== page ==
Startling Encounters & Unusual Chaos with Colour Choices
Colour choices are highly dependent on the beliefs the people have been following since childhood basis the religion, community, caste and the area they belong to. Colour choices of people also get influenced by the habitat & the people around them.
During our childhood colours were quite simple & beautiful then. It’s only later on that we grew up to realize that colour choices also have a lot of presuppositions attached to them by default.
In this blog post, we will be looking at the Colour Choices in the life of our heroine “Surangi”. The dilemmas, thoughts, and chaos experienced by her.
Surangi is told that Blue is for Boys & Pink is for Girls
Surangi always loved colours. But Blue particularly was her favorite colour since childhood. But growing up she was told by friends & neighbours that Blue is the colour for boys. Pink was the girly colour. Until then colour to her was as defined by her science book as the quality of an object or a substance with respect to the human visual perception of the visible light spectrum which differed in wavelength & frequency.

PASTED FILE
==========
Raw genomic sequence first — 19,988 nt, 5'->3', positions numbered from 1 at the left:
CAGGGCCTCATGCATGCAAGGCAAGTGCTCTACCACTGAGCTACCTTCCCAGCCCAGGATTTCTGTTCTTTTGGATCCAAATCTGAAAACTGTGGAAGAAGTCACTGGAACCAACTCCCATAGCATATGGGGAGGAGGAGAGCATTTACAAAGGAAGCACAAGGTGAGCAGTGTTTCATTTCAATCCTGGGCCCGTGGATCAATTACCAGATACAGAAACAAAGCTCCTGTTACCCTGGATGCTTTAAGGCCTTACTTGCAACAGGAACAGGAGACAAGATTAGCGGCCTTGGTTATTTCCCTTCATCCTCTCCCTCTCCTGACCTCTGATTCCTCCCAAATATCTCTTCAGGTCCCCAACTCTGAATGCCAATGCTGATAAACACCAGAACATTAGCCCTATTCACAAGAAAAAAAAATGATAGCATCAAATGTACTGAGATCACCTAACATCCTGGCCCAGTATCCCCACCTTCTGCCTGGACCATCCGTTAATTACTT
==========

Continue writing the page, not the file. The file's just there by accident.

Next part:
- Her favourite colour continued to remain the same. There was no specific reason, she liked the colour Blue more & Pink not that much. Also, she wasn’t colour blind as such to the girly Pink colour.
- It made her wonder as to when did favourite colour choice start differing with gender? Why was this norm foisted by the society?
- This colour choice was basically a fad driven by clothing manufacturers & their mass marketing gimmicks driven for years & bought in by consumers. Prior to that babies were dressed in whites. The bizarre truth, a century ago a magazine had emphasized that Pink was for boys & blue was for girls.
- Why not dress your kid in a gender-neutral colour or any colour, rather than a gender appropriate colour? Banish gender stereotyping from childhood basis colour & eradicate the biases from young minds.
Surangi’s colour choice reminds of a Taxicab